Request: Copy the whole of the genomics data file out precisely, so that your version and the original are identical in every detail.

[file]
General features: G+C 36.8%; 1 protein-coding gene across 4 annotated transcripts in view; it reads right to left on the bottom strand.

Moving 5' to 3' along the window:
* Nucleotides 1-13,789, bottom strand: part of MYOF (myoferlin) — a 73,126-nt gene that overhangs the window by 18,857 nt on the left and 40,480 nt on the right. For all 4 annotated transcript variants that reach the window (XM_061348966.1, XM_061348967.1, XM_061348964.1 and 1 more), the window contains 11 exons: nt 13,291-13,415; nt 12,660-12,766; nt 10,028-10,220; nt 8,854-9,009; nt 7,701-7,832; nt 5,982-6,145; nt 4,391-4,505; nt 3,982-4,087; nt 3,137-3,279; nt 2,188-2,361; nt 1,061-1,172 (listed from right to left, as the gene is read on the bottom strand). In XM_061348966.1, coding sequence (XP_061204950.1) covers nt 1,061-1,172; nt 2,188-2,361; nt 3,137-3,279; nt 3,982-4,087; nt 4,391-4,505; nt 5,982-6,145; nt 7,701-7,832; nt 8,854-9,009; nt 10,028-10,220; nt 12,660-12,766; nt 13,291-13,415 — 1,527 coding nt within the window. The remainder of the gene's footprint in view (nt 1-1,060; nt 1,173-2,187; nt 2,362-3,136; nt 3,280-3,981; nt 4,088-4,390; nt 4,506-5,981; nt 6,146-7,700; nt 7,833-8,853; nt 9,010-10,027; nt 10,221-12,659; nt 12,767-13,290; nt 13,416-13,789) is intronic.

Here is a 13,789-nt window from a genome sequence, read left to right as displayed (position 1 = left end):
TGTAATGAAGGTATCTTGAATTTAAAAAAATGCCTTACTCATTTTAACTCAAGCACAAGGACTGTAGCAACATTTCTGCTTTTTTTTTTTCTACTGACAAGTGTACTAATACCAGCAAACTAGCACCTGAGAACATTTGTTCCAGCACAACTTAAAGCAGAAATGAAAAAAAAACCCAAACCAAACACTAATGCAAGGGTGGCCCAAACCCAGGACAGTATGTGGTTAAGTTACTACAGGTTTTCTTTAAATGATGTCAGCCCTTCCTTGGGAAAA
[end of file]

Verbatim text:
General features: G+C 36.8%; 1 protein-coding gene across 4 annotated transcripts in view; it reads right to left on the bottom strand.

Moving 5' to 3' along the window:
* Nucleotides 1-13,789, bottom strand: part of MYOF (myoferlin) — a 73,126-nt gene that overhangs the window by 18,857 nt on the left and 40,480 nt on the right. For all 4 annotated transcript variants that reach the window (XM_061348966.1, XM_061348967.1, XM_061348964.1 and 1 more), the window contains 11 exons: nt 13,291-13,415; nt 12,660-12,766; nt 10,028-10,220; nt 8,854-9,009; nt 7,701-7,832; nt 5,982-6,145; nt 4,391-4,505; nt 3,982-4,087; nt 3,137-3,279; nt 2,188-2,361; nt 1,061-1,172 (listed from right to left, as the gene is read on the bottom strand). In XM_061348966.1, coding sequence (XP_061204950.1) covers nt 1,061-1,172; nt 2,188-2,361; nt 3,137-3,279; nt 3,982-4,087; nt 4,391-4,505; nt 5,982-6,145; nt 7,701-7,832; nt 8,854-9,009; nt 10,028-10,220; nt 12,660-12,766; nt 13,291-13,415 — 1,527 coding nt within the window. The remainder of the gene's footprint in view (nt 1-1,060; nt 1,173-2,187; nt 2,362-3,136; nt 3,280-3,981; nt 4,088-4,390; nt 4,506-5,981; nt 6,146-7,700; nt 7,833-8,853; nt 9,010-10,027; nt 10,221-12,659; nt 12,767-13,290; nt 13,416-13,789) is intronic.

Here is a 13,789-nt window from a genome sequence, read left to right as displayed (position 1 = left end):
TGTAATGAAGGTATCTTGAATTTAAAAAAATGCCTTACTCATTTTAACTCAAGCACAAGGACTGTAGCAACATTTCTGCTTTTTTTTTTTCTACTGACAAGTGTACTAATACCAGCAAACTAGCACCTGAGAACATTTGTTCCAGCACAACTTAAAGCAGAAATGAAAAAAAAACCCAAACCAAACACTAATGCAAGGGTGGCCCAAACCCAGGACAGTATGTGGTTAAGTTACTACAGGTTTTCTTTAAATGATGTCAGCCCTTCCTTGGGAAAA